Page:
Duke University is a key partner in North Carolina’s defense innovation ecosystem, as demonstrated most recently by an Educational Partnership Agreement with the U.S. Army’s 18th Airborne Corps to spur innovation, help streamline military processes and provide new research and learning opportunities for Duke faculty and students. The new partnership formalizes existing connections between Duke and the military, tapping into Duke’s expertise in science, technology, engineering and public policy to encourage opportunities for collaboration with the Army.

With a thriving dual-use innovation ecosystem and a concentration of strong and committed partners across the continuum to advance innovation, North Carolina is the frontline of the future for the military’s innovation needs.

Spring(ing) Through Summer of 2022 in Washington:

The Will They or Won’t They Edition

It was anything but quiet in the nation’s capital since the end of the last academic year. While making progress on the FY23 budget, Congress also successfully passed major legislative packages on both climate and U.S. competitiveness, sending them to President Biden’s desk to be signed into law. The Biden administration also proposed new Title IX regulations, unveiled a much-anticipated student loan forgiveness program and nominated individuals to fill several key positions. Here is all you need to know about these and other federal highlights of significance to Duke University and the higher education community since Duke’s Office of Government Relations’ last update this spring.

Budget & Appropriations

As Congress makes its return from August recess, the FY23 budget and its impending September 30th deadline will be the focus for appropriators. In the final days before each chamber broke for recess, the House successfully passed half of its FY23 appropriation bills and Senate Democrats released their own twelve appropriations bills. With less than a month before government funding runs out, lawmakers will likely look to vote on a temporary stopgap bill to extend funding beyond its current deadline. However, political dynamics resulting from this summer’s maneuvering on various bills foreshadows a rocky path for a continuing resolution. Duke’s Office of Government Relations has prepared this flow chart to provide more information about the federal appropriations process. Below is a table illustrating the current status of some of Duke’s appropriations priorities.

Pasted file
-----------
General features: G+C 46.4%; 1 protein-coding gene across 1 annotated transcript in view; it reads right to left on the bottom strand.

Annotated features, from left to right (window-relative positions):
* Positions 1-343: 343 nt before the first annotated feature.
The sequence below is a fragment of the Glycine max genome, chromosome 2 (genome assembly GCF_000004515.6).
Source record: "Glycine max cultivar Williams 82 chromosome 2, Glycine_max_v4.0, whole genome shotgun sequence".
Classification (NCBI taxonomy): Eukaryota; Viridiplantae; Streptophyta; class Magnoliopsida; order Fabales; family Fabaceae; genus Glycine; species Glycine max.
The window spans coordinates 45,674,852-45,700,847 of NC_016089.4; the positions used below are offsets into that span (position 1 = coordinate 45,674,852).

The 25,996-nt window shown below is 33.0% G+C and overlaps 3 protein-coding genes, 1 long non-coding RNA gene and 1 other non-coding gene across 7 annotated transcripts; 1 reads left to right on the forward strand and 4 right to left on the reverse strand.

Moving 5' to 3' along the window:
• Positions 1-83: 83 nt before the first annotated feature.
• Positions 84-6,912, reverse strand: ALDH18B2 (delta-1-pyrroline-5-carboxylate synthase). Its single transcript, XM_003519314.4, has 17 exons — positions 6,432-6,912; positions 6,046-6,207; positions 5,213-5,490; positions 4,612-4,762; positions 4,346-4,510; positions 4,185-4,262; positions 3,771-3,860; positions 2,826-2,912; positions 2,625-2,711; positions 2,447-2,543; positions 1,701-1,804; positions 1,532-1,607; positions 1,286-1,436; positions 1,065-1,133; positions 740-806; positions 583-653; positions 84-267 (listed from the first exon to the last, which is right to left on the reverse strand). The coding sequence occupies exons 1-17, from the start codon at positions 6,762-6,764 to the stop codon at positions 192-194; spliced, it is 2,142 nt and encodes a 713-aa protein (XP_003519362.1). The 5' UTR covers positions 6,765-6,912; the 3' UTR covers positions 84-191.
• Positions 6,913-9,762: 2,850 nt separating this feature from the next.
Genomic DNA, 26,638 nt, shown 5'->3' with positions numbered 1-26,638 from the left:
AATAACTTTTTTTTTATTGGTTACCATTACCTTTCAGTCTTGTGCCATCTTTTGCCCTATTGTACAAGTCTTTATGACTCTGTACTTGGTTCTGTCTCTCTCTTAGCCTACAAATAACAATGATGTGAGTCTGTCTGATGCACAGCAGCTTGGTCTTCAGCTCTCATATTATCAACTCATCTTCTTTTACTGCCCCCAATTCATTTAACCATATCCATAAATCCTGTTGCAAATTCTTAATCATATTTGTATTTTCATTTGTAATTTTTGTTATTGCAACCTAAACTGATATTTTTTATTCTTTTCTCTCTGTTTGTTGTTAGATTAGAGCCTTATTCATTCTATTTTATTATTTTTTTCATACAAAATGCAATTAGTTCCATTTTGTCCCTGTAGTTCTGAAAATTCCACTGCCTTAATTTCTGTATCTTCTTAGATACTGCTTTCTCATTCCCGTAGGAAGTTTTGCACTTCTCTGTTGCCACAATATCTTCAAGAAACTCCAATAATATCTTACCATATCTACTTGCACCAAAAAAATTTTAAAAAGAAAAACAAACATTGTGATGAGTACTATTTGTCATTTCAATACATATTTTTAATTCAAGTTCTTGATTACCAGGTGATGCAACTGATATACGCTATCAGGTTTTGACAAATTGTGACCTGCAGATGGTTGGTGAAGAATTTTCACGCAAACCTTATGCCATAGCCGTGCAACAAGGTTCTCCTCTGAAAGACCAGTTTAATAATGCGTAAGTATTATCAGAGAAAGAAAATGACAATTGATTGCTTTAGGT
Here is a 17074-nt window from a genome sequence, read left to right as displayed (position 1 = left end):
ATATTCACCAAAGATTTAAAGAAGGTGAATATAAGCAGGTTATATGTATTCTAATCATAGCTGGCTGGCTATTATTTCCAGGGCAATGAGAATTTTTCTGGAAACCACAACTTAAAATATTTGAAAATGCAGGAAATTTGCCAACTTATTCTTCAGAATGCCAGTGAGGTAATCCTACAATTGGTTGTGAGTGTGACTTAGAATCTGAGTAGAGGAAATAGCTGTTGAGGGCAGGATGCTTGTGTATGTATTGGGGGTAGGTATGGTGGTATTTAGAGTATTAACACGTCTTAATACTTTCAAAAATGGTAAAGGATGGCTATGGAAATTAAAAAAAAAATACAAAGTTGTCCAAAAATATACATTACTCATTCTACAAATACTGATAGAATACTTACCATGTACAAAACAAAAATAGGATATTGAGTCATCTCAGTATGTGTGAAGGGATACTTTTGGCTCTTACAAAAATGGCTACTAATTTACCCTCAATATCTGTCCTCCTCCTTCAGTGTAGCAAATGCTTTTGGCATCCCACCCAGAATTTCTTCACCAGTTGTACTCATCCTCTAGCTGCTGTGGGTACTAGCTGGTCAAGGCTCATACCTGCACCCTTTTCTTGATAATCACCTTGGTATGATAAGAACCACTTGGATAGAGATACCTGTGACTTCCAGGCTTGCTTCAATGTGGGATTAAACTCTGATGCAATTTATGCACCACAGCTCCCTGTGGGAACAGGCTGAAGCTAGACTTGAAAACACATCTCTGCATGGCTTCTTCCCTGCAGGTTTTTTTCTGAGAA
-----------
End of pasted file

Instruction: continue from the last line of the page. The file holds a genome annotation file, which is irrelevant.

President Biden also signed the Inflation Reduction Act into law on August 16th. The long-awaited climate, health care and tax legislation, previously shelved as the Build Back Better plan, will invest roughly $300 billion in climate and energy initiatives. Of interest to the higher education community, this includes $2 billion for the Department of Energy (DOE) National Labs to accelerate breakthrough energy research and several environmental and climate justice block grants and resiliency programs through which universities can be considered a partner.

Research, Innovation & Competition

This summer was marked by considerable drama and a final resolution to the ongoing conference negotiations to align the U.S. Innovation and Competition Act (USICA) and the America COMPETES Act. The prospects for passage of a competitiveness measure grew dim as negotiations stalled, first due to general disagreements over the direction of the final package, then after Republicans walked away after Senate Democrats announced movement on its Build Back Better budget reconciliation measure. In response to the legislative hold-up, Senate Democrats opted to draft the “CHIPS and Science Act,” which combined the $52 billion emergency funding the semiconductor industry under the CHIPS for America Act with negotiated section of USICA and COMPETES focused on key science authorizations. This ultimately bipartisan legislation officially authorizes the new Technology, Innovation and Partnerships Directorate at the National Science Foundation (NSF), reauthorizes the other core NSF directorates, along with the Department of Energy Office of Science, NASA, establishes a new federal initiative focused on bioengineering and much more.